Samsung have lifted the lid on the latest addition to its family of smartphones, the Galaxy S. Powered by the newest version of Google’s Android operating system, the Galaxy S incorporates a beautifully vibrant 4-inch Super AMOLED screen and a whopping 1GHz application processor to enable HD content. The handset also comes with 16GB of memory; a hefty hard drive for a smartphone but essential if you’re going to store all of the HD content that screen is made for.

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Alongside the Android 2.1, Samsung have added some nice features including some rich augmented reality content and advanced LBS (Location Based Services). Social networkers are also well catered for with the ‘Social Hub’ feature which connects all of a user’s profiles into one place allowing them to enjoy communications with their friends, colleagues, and families whenever they want and wherever they are.

Wireless N networking is accompanied by Bluetooth 3.0 and standard 3G and HSDPA will be on hand for all of your mobile internet access needs. They’re impressive specs and weighing in at just 118 grams the Galaxy S is also light, especially when you consider the hardware it’s packing and the large screen.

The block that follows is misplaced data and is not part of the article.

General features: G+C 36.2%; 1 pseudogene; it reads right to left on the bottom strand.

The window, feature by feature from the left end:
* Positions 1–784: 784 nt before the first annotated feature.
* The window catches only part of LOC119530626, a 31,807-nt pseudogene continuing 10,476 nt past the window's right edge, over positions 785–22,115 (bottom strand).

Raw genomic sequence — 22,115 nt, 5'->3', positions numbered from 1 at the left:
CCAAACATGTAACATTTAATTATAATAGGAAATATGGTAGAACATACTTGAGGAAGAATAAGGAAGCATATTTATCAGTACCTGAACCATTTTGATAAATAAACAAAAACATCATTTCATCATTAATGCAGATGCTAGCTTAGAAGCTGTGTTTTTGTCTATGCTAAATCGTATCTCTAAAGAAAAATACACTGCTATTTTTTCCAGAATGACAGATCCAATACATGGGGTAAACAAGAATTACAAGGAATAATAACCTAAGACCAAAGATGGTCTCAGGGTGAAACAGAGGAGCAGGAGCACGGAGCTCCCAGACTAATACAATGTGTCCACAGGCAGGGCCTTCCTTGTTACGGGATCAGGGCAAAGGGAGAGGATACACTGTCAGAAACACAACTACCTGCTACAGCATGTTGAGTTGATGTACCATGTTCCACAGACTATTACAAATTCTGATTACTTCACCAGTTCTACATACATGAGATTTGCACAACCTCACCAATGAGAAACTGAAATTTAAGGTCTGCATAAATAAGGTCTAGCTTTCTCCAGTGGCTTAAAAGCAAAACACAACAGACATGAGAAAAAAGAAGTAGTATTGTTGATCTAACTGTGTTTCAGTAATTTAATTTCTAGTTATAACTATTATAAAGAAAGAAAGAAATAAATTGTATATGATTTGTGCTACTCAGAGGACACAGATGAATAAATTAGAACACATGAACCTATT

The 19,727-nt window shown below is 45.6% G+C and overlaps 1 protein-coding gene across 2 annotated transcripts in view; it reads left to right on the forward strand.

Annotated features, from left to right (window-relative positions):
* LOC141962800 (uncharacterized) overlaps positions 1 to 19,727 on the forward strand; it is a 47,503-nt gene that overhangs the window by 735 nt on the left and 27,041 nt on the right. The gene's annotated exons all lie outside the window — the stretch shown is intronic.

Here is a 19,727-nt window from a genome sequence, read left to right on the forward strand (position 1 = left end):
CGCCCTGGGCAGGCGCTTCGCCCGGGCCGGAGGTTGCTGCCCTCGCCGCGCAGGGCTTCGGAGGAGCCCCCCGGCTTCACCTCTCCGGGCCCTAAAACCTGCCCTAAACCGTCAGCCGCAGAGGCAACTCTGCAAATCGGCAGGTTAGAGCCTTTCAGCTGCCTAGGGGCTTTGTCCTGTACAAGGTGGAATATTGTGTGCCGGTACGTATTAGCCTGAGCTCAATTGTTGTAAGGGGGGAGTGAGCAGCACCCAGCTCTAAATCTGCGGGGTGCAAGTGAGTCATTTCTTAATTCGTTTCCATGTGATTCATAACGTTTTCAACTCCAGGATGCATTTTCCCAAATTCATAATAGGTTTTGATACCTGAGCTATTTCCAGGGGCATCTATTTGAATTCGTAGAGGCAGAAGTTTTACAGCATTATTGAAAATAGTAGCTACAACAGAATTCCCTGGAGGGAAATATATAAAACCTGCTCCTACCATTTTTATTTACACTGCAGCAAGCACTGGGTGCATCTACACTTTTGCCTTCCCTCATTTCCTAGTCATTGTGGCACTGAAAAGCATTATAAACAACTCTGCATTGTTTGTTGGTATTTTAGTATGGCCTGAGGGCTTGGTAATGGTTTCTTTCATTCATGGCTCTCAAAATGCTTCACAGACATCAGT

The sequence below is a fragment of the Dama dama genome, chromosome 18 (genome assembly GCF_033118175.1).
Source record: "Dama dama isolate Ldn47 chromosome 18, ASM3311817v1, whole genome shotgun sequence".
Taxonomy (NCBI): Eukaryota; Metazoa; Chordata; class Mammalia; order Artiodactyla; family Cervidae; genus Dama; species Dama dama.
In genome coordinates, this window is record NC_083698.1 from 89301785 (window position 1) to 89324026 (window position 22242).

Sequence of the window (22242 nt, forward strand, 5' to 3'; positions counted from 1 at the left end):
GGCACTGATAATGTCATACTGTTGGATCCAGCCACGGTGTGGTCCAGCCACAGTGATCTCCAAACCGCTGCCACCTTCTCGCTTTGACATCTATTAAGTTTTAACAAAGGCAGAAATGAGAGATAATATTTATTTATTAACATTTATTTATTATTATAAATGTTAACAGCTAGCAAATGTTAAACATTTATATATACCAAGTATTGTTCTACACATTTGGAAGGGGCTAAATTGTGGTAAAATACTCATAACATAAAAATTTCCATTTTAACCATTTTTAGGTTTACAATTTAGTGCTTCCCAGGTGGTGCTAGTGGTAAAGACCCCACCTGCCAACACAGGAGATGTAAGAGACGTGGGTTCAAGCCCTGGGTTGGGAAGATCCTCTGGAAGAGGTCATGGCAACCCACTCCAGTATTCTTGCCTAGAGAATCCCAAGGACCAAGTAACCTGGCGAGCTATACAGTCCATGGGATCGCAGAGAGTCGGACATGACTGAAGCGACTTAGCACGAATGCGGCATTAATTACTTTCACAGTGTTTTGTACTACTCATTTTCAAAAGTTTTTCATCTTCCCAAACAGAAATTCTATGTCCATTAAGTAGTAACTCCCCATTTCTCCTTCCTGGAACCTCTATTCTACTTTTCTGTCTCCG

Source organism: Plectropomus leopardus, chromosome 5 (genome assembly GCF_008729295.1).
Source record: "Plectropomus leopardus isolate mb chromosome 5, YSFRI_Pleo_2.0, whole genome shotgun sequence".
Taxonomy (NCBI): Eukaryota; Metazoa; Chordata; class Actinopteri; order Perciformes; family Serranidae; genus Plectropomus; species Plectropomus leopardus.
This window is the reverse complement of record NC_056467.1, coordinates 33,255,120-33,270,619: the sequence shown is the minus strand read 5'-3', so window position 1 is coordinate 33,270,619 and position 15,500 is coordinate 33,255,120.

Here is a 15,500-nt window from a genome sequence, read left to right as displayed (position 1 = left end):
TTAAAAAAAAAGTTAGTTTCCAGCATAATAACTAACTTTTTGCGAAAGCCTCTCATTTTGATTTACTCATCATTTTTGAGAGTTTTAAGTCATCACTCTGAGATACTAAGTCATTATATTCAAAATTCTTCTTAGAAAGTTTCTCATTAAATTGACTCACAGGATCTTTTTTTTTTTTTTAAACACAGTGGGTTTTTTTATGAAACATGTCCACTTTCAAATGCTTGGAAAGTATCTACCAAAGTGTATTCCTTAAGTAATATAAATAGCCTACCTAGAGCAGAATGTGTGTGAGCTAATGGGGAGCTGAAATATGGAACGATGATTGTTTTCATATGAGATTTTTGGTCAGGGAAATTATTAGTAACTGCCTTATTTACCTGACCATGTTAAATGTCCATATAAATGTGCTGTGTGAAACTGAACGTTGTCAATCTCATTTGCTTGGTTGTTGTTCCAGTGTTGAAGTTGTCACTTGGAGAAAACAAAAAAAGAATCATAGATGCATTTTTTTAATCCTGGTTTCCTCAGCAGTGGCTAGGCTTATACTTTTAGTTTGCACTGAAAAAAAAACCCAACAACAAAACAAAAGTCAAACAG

The Galaxy S is no slouch in the looks department either. As with all touch screen smartphones it has got a little bit of the iPhone about it, but it’s impossible for anything to look bad with a screen that looks like it belongs on a widescreen TV rather than a phone.

A release date for the Galaxy S hasn’t been announced yet but Samsung have hinted that it’s likely to hit UK shelves soon, so watch this space.

Come As You Are – The Nirvana Smartphone

In a world of increasingly sophisticated and even pointless developments in mobile phone technology (yes I’m looking at you translucent phone) it takes more and more for mobile phone ideas to stand out. The Nirvana phone concept from Citrix, whilst not exactly new, does manage to do this by taking some of the more interesting possibilities of advancements in mobile phone technology and marry them to solid real world usage scenarios.

The Nirvana smartphone, which is still at the concept stage at the moment, harnesses the raw power of the modern smartphone, plugs it into an external monitor, keyboard and mouse and allows the user to experience the joys of low powered net-top computing without having to shell out for an additional net-top.

As a smartphone owner, I love the combination of power and portability that they provide and the ability to scale this up to a desktop experience at certain locations – when hot-desking, in a cafe or at a hotel is appealing. The increase in the number of people working in the cloud using remote desktops, web applications, and the possibilities opened up be emerging web technologies such as HTML5 means thin-client style processor-lite computing is set to challenge the bigger, faster, better! paradigm that has dominated computing up until now.

The current crop of smart phones all have the processing power to be extended into low powered computers and with the next generation already looming around the corner processing power is no longer a major hurdle.